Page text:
The following week my girlfriend and I walked passed them, and with December creeping in, I knew they'd be gone any day. The next morning I called the supervisor of the greens to explain my need for those marigolds (!), and told me they had been pulled out that morning at 6am! After speaking to the head gardener, she shared directions to a secret road that would lead me through the park, through the golf course, and to a dumpster, where all the marigolds were waiting, to make their way into the landfill.
As I drove up, a beautiful orange and green mirage lay before me. I was giddy with excitement. I quickly went to work and began to cut all the flower heads off, tossing them in a bag. With one full trash bag, it was time to go home and get to work, and experiment with a flower I had never had a chance to work with first hand.
-Fill a large pot at least half full with marigold flowers. Try not to include the stems.
-Fill them to cover with water. Allow to sit overnight.
-Next day, I used a hand blender to chop the flowers and help release the dye.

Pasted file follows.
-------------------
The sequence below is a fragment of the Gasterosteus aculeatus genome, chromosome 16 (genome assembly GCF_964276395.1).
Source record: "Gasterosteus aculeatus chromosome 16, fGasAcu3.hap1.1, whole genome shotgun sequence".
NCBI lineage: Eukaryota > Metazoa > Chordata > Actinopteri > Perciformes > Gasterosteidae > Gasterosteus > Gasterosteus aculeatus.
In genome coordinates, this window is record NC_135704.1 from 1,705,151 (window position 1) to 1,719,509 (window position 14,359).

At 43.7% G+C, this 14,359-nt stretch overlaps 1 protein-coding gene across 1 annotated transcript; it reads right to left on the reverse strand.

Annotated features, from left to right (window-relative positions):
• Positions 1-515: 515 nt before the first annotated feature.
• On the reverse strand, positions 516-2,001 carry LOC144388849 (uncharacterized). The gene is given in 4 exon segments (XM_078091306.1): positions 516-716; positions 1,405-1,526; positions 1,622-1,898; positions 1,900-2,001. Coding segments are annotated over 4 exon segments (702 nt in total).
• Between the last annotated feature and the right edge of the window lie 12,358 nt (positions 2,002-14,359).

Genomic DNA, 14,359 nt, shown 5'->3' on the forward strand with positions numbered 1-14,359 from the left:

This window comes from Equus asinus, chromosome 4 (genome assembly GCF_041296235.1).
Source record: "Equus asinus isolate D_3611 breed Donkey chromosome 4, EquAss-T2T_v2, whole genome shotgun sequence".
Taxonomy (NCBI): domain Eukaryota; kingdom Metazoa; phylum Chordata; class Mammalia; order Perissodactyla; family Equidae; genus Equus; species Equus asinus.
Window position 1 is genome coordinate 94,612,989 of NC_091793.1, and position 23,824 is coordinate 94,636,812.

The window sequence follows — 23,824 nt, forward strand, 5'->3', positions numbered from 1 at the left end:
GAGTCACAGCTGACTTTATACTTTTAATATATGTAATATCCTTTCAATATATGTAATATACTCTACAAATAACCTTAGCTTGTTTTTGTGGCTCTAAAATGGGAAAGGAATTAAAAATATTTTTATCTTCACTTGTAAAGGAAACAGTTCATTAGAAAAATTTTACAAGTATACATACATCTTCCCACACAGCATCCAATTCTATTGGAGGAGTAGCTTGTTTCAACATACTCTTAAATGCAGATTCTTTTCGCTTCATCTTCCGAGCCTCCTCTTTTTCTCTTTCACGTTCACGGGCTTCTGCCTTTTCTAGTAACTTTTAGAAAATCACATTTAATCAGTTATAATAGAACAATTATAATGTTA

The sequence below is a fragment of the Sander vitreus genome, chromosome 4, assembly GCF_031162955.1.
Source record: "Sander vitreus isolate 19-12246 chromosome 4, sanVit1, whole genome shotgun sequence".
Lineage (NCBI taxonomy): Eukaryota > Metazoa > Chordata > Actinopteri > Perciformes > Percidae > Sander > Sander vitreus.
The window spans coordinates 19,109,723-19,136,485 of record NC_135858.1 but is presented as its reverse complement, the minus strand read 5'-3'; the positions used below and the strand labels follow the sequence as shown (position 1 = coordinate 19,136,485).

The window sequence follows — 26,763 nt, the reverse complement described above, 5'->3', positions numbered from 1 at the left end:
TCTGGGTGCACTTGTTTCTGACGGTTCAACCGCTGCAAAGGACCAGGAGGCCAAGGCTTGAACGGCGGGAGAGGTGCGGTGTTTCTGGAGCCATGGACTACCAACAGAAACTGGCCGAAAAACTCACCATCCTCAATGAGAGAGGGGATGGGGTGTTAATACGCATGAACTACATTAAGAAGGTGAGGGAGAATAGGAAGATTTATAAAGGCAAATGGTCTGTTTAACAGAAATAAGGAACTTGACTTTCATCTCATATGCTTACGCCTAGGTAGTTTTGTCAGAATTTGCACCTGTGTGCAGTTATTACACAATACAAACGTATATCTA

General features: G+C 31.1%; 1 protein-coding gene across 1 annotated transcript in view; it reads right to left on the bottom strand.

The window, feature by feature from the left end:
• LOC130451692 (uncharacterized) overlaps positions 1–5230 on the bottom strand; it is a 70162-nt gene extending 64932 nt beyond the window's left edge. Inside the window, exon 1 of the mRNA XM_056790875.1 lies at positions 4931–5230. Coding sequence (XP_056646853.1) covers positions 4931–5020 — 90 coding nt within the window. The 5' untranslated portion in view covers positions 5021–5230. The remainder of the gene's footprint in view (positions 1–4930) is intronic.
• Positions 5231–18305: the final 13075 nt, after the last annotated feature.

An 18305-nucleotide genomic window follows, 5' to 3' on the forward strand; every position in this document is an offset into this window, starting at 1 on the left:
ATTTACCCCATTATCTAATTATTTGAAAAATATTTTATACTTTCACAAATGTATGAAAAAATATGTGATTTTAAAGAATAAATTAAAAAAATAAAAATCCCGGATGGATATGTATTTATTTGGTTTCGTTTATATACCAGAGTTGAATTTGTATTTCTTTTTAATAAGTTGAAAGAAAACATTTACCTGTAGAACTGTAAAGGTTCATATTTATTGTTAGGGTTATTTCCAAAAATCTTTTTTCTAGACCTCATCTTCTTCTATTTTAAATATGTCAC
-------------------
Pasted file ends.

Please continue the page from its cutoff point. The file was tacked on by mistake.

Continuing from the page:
-Bring the flowers slowly to boil, and allow them to simmer for one hour.
-Strain into another pot. Now you have your marigold dye. Some people call this the 'dye liquor'.
I used linen, cotton, silk and a small piece of wool to test fibers with the dye. The silk and linen were most successful. Prior to submerging the fibers into the dye pot, I had mordanted the linen and cotton with alum. I then simmered the fabric in the marigold dye for an hour. I then let it sit in the pot overnight.
The following day I removed the items and placed them straight into my dryer. I allowed them to cure overnight, without rinsing. A gentle wash then properly rinsed them.
The resulting colors are a warm yellow, with a hint of chartreuse. The charmeuse silk is divine, and like all silk, soaks up natural dye wonderfully. Linen is an absolute favorite fabric of mine to quilt with and I am glad to say the linen turned out beautifully, too.
If you're ever eye balling a field of marigolds, don't hesitate to ask the land owner, or park conservancy for that matter, if you can have them!